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SEC Chair Addresses Proposed Equity Market Data-Governance Reforms

Good afternoon.  This is an open meeting of the U.S. Securities and Exchange Commission on May 6, 2020, under the Government in the Sunshine Act.  The Commission today will consider a staff recommendation to issue an Order that would direct the registered equities exchanges and the Financial Industry Regulatory Authority (“FINRA”) to propose a new, single national market system (“NMS”) plan to govern the public dissemination of real-time, consolidated market data for NMS stocks.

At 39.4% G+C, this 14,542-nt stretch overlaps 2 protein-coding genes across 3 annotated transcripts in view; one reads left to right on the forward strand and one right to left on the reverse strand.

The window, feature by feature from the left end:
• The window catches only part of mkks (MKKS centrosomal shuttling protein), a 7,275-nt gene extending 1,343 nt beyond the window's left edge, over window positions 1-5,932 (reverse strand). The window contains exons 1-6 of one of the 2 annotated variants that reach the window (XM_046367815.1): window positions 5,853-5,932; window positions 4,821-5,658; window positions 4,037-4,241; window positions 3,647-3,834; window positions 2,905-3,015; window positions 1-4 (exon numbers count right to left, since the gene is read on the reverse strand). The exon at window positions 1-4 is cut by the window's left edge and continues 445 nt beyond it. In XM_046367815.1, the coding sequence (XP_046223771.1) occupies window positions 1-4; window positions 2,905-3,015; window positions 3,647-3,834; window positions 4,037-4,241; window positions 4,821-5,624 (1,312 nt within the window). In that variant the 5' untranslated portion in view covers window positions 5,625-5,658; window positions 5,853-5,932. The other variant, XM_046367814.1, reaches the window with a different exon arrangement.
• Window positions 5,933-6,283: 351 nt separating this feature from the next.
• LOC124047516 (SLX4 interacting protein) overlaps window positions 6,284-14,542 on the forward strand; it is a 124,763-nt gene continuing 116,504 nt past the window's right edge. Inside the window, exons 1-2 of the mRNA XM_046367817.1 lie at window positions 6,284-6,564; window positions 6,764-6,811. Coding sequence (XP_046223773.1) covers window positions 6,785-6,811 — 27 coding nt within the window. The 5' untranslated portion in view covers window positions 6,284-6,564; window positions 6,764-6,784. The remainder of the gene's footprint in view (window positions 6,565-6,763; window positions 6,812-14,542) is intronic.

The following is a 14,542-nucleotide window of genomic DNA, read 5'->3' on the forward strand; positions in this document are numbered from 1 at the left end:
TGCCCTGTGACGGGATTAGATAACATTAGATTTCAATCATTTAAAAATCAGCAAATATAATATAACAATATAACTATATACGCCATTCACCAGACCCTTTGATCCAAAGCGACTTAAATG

Throughout my tenure as Chairman, I have discussed the need for the Commission to focus additional analytical resources on our ever evolving market structure.[1]  U.S. equity markets have changed substantially in the last decade as technology, business and trading practices, and investor preferences have evolved, dynamically.  As the primary regulator responsible for the fair and efficient operation of these markets, we, too, must continue to analyze and update our regulatory framework to ensure we are delivering on our responsibilities to market participants.  I note that today marks the tenth anniversary of the Flash Crash, and as others have noted, the measures that the Commission implemented following the Flash Crash have helped address periods of high volatility in this age of electronic markets, as we most recently witnessed in March.